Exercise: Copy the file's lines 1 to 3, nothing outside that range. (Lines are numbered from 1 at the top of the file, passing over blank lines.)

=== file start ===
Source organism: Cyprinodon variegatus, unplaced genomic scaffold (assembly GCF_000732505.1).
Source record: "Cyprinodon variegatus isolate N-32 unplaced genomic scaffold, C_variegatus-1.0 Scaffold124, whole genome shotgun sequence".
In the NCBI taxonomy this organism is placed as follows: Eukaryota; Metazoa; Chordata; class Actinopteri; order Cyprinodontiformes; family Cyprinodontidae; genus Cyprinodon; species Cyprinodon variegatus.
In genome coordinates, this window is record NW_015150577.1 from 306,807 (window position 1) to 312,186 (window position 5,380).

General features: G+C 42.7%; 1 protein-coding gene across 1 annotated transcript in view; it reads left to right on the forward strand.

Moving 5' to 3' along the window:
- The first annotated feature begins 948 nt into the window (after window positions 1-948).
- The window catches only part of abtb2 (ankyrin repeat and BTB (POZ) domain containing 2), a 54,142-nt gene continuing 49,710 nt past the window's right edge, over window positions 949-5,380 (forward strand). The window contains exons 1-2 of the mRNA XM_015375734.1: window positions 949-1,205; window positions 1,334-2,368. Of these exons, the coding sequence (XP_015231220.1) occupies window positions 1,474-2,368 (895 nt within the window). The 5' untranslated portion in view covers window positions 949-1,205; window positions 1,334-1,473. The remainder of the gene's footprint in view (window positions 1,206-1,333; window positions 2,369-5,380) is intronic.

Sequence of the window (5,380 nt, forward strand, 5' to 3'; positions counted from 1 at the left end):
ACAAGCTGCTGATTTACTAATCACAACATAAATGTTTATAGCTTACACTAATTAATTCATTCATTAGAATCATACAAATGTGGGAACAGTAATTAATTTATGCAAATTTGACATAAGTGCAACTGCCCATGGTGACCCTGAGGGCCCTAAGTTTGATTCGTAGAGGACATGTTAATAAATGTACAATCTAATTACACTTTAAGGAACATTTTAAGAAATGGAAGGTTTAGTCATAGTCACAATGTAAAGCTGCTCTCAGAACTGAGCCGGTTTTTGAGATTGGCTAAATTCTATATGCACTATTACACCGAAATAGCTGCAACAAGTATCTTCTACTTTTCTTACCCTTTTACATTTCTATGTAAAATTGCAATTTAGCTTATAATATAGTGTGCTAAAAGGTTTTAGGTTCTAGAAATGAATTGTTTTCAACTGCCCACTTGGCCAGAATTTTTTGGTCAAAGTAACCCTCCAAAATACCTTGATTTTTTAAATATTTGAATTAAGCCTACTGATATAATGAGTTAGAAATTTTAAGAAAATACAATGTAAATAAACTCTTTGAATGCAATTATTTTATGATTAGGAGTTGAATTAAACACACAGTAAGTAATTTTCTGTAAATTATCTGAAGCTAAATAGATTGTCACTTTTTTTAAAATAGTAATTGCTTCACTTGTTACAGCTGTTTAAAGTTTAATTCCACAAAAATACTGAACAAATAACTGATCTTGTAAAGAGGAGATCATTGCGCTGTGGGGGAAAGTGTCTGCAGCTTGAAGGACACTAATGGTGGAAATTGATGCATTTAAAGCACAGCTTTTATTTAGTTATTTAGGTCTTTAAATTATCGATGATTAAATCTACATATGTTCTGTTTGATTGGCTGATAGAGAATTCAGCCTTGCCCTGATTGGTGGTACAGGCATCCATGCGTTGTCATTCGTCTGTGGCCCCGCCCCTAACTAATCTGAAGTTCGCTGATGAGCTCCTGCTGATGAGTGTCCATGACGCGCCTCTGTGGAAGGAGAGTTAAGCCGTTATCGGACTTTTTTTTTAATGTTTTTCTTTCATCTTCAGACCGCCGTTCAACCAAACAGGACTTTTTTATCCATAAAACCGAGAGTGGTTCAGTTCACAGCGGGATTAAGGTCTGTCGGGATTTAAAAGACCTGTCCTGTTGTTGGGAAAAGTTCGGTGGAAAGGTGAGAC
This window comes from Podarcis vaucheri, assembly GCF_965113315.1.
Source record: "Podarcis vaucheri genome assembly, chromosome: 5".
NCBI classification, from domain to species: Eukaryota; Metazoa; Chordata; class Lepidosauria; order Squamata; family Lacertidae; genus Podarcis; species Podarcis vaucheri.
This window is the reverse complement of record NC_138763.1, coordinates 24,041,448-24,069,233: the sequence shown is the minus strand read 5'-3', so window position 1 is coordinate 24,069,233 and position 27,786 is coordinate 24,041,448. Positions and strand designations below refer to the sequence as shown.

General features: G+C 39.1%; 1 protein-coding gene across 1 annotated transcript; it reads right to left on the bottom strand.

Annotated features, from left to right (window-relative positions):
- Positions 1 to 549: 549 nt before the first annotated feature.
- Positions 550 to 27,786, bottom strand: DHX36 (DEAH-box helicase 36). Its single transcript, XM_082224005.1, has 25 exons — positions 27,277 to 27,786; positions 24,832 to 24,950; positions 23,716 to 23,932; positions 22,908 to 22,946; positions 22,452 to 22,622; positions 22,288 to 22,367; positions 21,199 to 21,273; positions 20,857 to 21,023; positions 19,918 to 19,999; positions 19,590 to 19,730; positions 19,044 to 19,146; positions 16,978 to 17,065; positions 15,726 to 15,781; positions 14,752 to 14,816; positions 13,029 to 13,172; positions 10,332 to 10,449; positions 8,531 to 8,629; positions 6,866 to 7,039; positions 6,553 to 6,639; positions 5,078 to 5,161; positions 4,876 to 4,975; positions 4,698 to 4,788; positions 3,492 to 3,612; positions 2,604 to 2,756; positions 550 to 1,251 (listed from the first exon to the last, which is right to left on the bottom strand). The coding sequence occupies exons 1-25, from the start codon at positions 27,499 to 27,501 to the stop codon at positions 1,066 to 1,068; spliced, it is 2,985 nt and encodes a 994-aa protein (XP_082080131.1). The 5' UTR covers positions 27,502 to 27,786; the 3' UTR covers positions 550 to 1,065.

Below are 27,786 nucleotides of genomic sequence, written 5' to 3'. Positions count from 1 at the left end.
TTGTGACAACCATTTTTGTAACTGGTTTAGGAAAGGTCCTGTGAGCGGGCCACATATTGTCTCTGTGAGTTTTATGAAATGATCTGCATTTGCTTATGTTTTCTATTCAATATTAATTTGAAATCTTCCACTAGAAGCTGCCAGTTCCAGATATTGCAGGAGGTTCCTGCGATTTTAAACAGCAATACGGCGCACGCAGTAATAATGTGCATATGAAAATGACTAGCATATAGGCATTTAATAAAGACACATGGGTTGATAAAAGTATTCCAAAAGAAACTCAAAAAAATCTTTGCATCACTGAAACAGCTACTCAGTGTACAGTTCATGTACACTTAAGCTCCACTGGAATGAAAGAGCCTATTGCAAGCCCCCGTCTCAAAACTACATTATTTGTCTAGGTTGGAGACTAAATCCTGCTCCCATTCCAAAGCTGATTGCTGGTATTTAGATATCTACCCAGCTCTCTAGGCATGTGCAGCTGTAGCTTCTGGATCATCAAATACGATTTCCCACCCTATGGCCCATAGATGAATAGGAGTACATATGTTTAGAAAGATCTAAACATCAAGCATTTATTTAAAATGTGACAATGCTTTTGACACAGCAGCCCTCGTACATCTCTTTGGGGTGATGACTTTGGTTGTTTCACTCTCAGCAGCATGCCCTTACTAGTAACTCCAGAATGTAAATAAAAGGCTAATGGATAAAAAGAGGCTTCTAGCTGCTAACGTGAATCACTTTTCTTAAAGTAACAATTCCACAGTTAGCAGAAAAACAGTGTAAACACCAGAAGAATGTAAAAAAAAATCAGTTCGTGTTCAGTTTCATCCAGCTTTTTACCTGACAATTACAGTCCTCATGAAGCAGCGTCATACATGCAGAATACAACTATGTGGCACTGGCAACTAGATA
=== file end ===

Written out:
Source organism: Cyprinodon variegatus, unplaced genomic scaffold (assembly GCF_000732505.1).
Source record: "Cyprinodon variegatus isolate N-32 unplaced genomic scaffold, C_variegatus-1.0 Scaffold124, whole genome shotgun sequence".
In the NCBI taxonomy this organism is placed as follows: Eukaryota; Metazoa; Chordata; class Actinopteri; order Cyprinodontiformes; family Cyprinodontidae; genus Cyprinodon; species Cyprinodon variegatus.